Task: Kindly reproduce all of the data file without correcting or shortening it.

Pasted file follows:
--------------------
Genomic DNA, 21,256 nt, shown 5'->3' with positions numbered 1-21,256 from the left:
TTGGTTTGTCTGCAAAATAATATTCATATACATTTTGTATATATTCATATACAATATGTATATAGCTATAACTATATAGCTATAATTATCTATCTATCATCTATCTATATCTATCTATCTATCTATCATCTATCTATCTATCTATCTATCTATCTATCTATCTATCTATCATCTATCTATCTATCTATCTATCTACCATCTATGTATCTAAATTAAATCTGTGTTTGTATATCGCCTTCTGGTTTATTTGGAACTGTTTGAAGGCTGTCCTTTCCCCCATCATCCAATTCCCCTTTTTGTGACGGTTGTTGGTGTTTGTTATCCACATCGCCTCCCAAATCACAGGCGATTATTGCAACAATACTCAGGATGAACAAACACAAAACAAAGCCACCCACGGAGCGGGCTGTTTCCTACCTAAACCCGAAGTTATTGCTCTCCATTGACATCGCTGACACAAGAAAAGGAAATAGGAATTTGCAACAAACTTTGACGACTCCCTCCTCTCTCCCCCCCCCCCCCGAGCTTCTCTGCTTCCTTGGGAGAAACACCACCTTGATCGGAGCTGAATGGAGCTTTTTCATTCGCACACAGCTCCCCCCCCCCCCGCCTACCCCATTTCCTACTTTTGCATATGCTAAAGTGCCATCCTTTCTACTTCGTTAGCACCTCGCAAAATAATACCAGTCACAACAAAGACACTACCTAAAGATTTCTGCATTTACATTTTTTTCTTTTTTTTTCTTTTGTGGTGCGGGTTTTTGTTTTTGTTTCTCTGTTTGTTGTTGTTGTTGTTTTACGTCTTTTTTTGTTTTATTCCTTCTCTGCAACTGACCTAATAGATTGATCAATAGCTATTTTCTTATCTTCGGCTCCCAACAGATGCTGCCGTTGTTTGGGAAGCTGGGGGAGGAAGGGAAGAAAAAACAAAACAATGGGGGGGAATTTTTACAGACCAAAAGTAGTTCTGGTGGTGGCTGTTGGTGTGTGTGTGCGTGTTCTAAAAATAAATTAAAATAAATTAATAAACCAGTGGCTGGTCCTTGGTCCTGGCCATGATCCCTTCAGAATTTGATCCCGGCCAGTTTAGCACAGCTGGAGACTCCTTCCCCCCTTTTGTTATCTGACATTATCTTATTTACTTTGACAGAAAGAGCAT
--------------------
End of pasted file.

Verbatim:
Genomic DNA, 21,256 nt, shown 5'->3' with positions numbered 1-21,256 from the left:
TTGGTTTGTCTGCAAAATAATATTCATATACATTTTGTATATATTCATATACAATATGTATATAGCTATAACTATATAGCTATAATTATCTATCTATCATCTATCTATATCTATCTATCTATCTATCATCTATCTATCTATCTATCTATCTATCTATCTATCTATCTATCATCTATCTATCTATCTATCTATCTACCATCTATGTATCTAAATTAAATCTGTGTTTGTATATCGCCTTCTGGTTTATTTGGAACTGTTTGAAGGCTGTCCTTTCCCCCATCATCCAATTCCCCTTTTTGTGACGGTTGTTGGTGTTTGTTATCCACATCGCCTCCCAAATCACAGGCGATTATTGCAACAATACTCAGGATGAACAAACACAAAACAAAGCCACCCACGGAGCGGGCTGTTTCCTACCTAAACCCGAAGTTATTGCTCTCCATTGACATCGCTGACACAAGAAAAGGAAATAGGAATTTGCAACAAACTTTGACGACTCCCTCCTCTCTCCCCCCCCCCCCCGAGCTTCTCTGCTTCCTTGGGAGAAACACCACCTTGATCGGAGCTGAATGGAGCTTTTTCATTCGCACACAGCTCCCCCCCCCCCCGCCTACCCCATTTCCTACTTTTGCATATGCTAAAGTGCCATCCTTTCTACTTCGTTAGCACCTCGCAAAATAATACCAGTCACAACAAAGACACTACCTAAAGATTTCTGCATTTACATTTTTTTCTTTTTTTTTCTTTTGTGGTGCGGGTTTTTGTTTTTGTTTCTCTGTTTGTTGTTGTTGTTGTTTTACGTCTTTTTTTGTTTTATTCCTTCTCTGCAACTGACCTAATAGATTGATCAATAGCTATTTTCTTATCTTCGGCTCCCAACAGATGCTGCCGTTGTTTGGGAAGCTGGGGGAGGAAGGGAAGAAAAAACAAAACAATGGGGGGGAATTTTTACAGACCAAAAGTAGTTCTGGTGGTGGCTGTTGGTGTGTGTGTGCGTGTTCTAAAAATAAATTAAAATAAATTAATAAACCAGTGGCTGGTCCTTGGTCCTGGCCATGATCCCTTCAGAATTTGATCCCGGCCAGTTTAGCACAGCTGGAGACTCCTTCCCCCCTTTTGTTATCTGACATTATCTTATTTACTTTGACAGAAAGAGCAT